What in this industry gets you out of bed every morning?
This industry is fun, and we are so fortunate to be able to do what we do for a living. But when it comes down to it, we are a community asset. We are a team, a sports team. Fans get financially invested, but more importantly they get emotionally invested. The ebbs and flows of a hockey season, 82 games, when we win, and we lose, they feel that as much as we do. If we can provide our fans with an experience second to none and a team to be proud of, we have done our job.
When Jeff Vinik bought this team, he mastered the ability for a sports team and a community to create an organic partnership. He has come in as a servant leader to this community, and he serves it very well. In return, we have sold out the last 158 games and put a Stanley Cup contending hockey team on the ice. It’s been a fun ride.
Where do you see the industry going as a whole? Is the premium model changing?
You know, it’s a cliché, but the sky is the limit. We have so many smart people in this industry, so many talented architects, builders, and developers that can build things from crazy ideas. It’s amazing, and it’s necessary because our markets demand it. Customers and clients have limited resources they want to spend on entertainment, and if there is something new, or cool, they are more likely to spend it there.
We all realize that one of our biggest competitors right now is the living room. How can we compete with a sofa, a fridge, and an 80-inch TV with surround sound? We have to come up with something. Now, do we put a living room in our arena? I don’t know if that’s the answer, but that’s something we need to think about.
“We have so many smart people in this industry, so many talented architects, builders, and developers that can build things from crazy ideas.” – Matt Hill, Tampa Bay Sports & Entertainment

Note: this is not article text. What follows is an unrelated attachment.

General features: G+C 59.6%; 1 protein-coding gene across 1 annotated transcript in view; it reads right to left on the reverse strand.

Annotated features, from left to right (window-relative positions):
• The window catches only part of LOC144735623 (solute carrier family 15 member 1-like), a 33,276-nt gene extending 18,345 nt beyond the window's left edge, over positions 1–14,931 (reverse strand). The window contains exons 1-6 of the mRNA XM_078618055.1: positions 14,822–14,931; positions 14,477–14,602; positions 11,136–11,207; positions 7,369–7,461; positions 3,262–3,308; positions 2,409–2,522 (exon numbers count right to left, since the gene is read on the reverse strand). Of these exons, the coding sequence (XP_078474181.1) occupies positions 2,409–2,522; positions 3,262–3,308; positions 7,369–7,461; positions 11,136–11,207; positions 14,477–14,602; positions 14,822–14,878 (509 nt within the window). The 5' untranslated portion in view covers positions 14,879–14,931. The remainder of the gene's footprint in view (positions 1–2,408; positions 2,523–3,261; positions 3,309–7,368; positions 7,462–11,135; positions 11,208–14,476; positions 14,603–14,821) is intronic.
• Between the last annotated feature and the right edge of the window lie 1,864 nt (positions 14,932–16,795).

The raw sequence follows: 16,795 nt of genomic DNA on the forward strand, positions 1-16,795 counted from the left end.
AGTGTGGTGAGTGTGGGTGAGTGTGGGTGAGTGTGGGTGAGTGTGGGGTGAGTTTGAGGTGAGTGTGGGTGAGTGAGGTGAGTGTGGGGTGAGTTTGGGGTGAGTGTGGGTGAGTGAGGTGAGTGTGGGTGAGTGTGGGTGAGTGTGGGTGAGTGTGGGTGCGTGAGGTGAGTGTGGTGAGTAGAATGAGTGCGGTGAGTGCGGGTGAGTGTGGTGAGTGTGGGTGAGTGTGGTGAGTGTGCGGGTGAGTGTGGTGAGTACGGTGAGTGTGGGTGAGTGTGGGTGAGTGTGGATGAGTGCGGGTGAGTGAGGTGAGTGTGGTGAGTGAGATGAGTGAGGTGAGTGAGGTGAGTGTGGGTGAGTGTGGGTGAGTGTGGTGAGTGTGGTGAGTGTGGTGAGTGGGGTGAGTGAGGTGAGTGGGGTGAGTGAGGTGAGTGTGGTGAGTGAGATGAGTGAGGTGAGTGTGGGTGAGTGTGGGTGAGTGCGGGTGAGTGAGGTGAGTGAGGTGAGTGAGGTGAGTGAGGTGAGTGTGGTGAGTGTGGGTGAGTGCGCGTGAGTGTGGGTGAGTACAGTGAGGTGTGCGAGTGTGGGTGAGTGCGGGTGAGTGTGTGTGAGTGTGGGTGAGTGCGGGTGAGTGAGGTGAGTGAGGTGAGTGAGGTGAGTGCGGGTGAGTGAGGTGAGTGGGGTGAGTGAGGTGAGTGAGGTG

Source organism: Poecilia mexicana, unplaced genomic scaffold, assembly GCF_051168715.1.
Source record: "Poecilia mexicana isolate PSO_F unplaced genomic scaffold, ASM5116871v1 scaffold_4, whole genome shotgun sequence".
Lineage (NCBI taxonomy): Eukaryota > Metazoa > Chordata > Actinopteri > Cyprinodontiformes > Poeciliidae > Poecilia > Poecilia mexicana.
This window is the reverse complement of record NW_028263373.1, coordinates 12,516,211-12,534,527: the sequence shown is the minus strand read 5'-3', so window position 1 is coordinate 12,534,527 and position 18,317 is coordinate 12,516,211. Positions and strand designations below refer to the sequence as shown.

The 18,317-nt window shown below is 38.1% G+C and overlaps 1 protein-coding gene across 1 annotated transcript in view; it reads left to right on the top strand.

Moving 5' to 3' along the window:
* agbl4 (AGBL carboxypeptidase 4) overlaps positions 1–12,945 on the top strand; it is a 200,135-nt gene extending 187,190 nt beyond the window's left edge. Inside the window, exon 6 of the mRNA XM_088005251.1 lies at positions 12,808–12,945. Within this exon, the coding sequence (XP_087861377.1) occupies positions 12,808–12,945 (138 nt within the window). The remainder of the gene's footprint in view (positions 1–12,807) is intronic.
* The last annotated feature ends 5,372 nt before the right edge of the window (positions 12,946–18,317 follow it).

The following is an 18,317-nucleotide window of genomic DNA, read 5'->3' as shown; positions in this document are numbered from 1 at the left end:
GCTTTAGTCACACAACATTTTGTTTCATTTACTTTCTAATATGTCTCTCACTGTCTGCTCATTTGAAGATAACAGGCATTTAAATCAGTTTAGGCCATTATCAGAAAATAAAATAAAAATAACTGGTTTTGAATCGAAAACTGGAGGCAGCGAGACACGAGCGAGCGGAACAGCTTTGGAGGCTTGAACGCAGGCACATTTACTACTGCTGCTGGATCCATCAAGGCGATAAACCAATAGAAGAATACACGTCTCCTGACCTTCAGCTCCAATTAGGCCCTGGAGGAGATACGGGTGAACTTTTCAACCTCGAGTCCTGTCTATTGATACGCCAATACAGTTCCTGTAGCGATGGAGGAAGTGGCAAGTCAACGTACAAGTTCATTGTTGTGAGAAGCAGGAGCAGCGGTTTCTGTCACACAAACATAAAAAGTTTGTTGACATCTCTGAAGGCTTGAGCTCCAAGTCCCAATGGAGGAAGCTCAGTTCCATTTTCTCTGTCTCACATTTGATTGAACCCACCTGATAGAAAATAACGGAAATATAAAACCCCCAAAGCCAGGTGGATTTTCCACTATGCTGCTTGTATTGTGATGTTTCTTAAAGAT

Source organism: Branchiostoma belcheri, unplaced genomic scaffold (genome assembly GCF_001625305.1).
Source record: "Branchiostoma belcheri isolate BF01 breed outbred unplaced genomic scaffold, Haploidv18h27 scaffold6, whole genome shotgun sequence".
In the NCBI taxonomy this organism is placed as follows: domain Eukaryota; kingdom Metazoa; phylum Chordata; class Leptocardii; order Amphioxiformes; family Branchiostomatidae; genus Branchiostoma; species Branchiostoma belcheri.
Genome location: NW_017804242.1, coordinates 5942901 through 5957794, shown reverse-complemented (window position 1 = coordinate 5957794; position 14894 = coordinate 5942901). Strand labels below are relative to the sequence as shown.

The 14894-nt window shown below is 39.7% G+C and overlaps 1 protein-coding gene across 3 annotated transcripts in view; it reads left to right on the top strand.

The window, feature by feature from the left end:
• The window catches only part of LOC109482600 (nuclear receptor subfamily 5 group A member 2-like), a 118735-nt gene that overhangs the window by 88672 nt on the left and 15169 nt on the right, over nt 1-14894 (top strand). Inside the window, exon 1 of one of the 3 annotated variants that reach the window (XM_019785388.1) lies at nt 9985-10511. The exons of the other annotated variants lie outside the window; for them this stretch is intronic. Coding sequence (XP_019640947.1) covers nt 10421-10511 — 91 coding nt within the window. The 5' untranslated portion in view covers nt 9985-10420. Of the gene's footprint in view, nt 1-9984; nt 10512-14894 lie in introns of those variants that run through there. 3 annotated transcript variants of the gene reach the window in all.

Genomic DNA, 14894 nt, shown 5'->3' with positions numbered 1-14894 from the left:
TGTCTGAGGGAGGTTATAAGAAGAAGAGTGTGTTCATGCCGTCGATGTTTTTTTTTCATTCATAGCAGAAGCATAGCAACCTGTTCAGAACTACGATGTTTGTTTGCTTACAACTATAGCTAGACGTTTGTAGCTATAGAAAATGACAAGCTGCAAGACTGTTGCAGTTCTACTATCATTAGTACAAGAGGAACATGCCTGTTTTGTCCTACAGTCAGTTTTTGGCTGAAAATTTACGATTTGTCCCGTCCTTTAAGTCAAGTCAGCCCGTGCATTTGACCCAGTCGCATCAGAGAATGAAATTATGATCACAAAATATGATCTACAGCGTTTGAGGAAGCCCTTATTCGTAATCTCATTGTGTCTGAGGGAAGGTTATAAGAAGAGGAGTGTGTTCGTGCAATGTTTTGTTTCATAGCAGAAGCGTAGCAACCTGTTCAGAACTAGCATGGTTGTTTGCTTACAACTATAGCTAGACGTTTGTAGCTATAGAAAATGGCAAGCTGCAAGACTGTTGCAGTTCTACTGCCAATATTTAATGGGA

What about other crazy ideas, maybe even impossible ideas? How about attaching suites to the roof of the arena that are on a track that rotates them around the arena, giving clients different angles and viewpoints of the ice during a game or concert stage. Can that happen? Would it make sense? Maybe! I can’t wait to see what the next game changer is in our industry.
Let’s switch focus to your new role as ALSD Board Vice President. As a longtime member, attendee, and now leader, what growth area or new ideas should the association and industry focus on?
I’ve said it before and will again: I truly believe in the association. It’s an immeasurable resource. It’s a special thing to attend these conferences with counterparts and share best practices. If you can take home six, seven, eight ideas, it works.
The other component is the relationship-building opportunity. I’m very fortunate to have met so many great people in our industry I can call on a regular basis to bounce ideas around, from across the NHL, but also across all other leagues and teams. You run into them on vacations, and they become friends. It goes back to the ‘gracious selling’ thing. It’s all about relationships.